Birthday: November 29, 1901
Died At Age: 42
Sun Sign: Sagittarius
Born in: Cheyenne, Wyoming
Famous as: Actress
Spouse/Ex-: Bill Fleckenstein, Charlie Chaplin (m. 1918–1920), Everett Terrence McGovern (m. 1924–1929)
father: Harry Harris
mother: Anna Parsons Foote
children: Everett Terrence McGovern Jr., Norman Spencer Chaplin
Died on: July 20, 1944
U.S. State: Wyoming
Cause of Death: Pneumonia
Mildred Harris was an American actress, who is remembered for playing the ingénue in a number of silent movies. She started working in films when she was just 11 years old. She starred in over 40 films as the leading lady and was particularly impressive as 'Dorothy' in the ‘Wizard of Oz’ series of movies. But more than her glamorous career, it was her brief and doomed marriage to superstar Charlie Chaplin that brought her worldwide fame. The marriage, which was always under intense public scrutiny, could not withstand multiple scandals surrounding it. Her career also suffered a similar fate. Mildred mostly acted in silent movies in the early 20th century, but the industry was transitioning toward talkies. Her inability to adjust to the new kind of cinema was blamed for the demise of her acting career. After her marriage with Chaplin ended, she married two more times. Mildred died of pneumonia-related complications at the age of 43 in California.
Mildred Harris, who was known for her blonde curls and blue eyes, first appeared in the movie 'The Post Telegrapher' when she was just 11 years old. By the time she was 13, she had become ‘Dorothy’ of the silent film 'The Patchwork Girl of Oz' and other movies of the 'Oz' film series, produced by 'Wizard of Oz' writer Frank Baum. She went on to star as the female protagonist in over 40 movies. Her petite and demure good looks got her several roles in movies like 'Forbidden', 'For Husbands Only', 'The Price of a Good Time', 'Borrowed Clothes', 'Home', and 'The Doctor and the Woman'. By the time she was 20, she was roped in to play leading roles opposite several popular stars of the time. Mildred worked with several famed contemporary filmmakers, such as Cecil DeMille and D Griffith.
She kept appearing in movies here and there throughout the early 20th century. In fact, her sensitive portrayal of Betty in the 1930 film adaptation of Broadway musical 'No, No Nanette' was praised by moviegoers and critics alike. But the era of motion pictures or "talkies" was dawning and Mildred found it difficult to acclimatise. One of her memorable roles in 1936 was a humorous imitation of an arrogant movie star in 'Movie Maniacs'. But her film career graph started showing a downward trend, and she started focussing more on vaudeville and burlesque. Mildred continued to work in Hollywood until the early 1940s, but most of her movie roles came courtesy Cecil B. DeMille, who used to cast her in small parts in his films. She played small roles in the movies 'Reap the Wild Wind' and 'The Story of Dr. Wassell'. Her last film was 'Having A Wonderful Crime', which released in 1945 after her death.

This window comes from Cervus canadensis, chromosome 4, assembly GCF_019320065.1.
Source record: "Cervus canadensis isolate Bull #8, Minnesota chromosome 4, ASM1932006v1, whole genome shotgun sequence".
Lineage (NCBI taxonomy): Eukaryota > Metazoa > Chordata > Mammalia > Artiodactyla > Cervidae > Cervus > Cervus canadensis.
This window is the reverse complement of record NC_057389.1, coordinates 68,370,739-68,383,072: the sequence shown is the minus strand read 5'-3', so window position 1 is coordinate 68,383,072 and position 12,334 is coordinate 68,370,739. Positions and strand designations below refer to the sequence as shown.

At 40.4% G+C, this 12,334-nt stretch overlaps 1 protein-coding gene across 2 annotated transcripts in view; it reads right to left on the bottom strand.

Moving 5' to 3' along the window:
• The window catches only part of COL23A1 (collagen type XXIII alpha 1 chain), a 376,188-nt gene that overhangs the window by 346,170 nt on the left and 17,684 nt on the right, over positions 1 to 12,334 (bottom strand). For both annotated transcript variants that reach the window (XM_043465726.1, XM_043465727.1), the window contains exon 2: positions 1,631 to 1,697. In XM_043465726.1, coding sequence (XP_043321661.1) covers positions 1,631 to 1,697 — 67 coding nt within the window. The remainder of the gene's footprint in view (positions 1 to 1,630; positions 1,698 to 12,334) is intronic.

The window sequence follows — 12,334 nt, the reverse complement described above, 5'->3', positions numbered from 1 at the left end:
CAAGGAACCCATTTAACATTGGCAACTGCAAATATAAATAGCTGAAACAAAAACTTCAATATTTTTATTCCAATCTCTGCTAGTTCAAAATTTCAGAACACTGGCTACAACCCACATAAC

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Family & Personal Life
Mildred Harris was born to Harry Harris and Anna Parsons Foote on November 29, 1901 in Cheyenne, Wyoming. She met comedy king Charlie Chaplin in 1918 when she was just 16 years old and started dating him. Shortly after that, Mildred announced that she was carrying his child. Though it turned out to be a false alarm, the rumour damaged her reputation, and she and Chaplin had to get married. They married each other in a private ceremony in Los Angeles on October 23, 1918. The couple became parents to a son called Norman Spencer on July 7, 1919. Unfortunately, the frail baby, who was nicknamed 'The Little Mouse', was born severely disabled and passed away just three days after his birth.
Meanwhile, the couple's relationship was deteriorating. Reportedly, Chaplin doubted Mildred's talent as she had not received any training in acting, and he also did not consider her to be his intellectual equal. Producer Louis B. Mayer decided to take advantage of the scandal surrounding Mildred and signed her in a series of films, advertising her as Chaplin's wife. An enraged Chaplin ended up having a public fistfight with Mayer. The couple separated soon after their child's death.
In 1920, Mildred filed for a divorce on grounds of mental cruelty, while Chaplin claimed that she had cheated on him. The court decided to grant them a divorce in November 1920. In 1924, Mildred got hitched to Everett Terrence McGovern and gave birth to their son in 1925. Four years later, she filed for a divorce, accusing McGovern of deserting her. Half a decade later, she got married to soccer player William Fleckenstein and remained married to him until her death. After a serious abdominal surgery, she contracted fatal pneumonia. She battled the illness for three weeks before passing away on July 20, 1944. A mausoleum in Los Angeles's Hollywood Forever cemetery is Mildred's last resting place.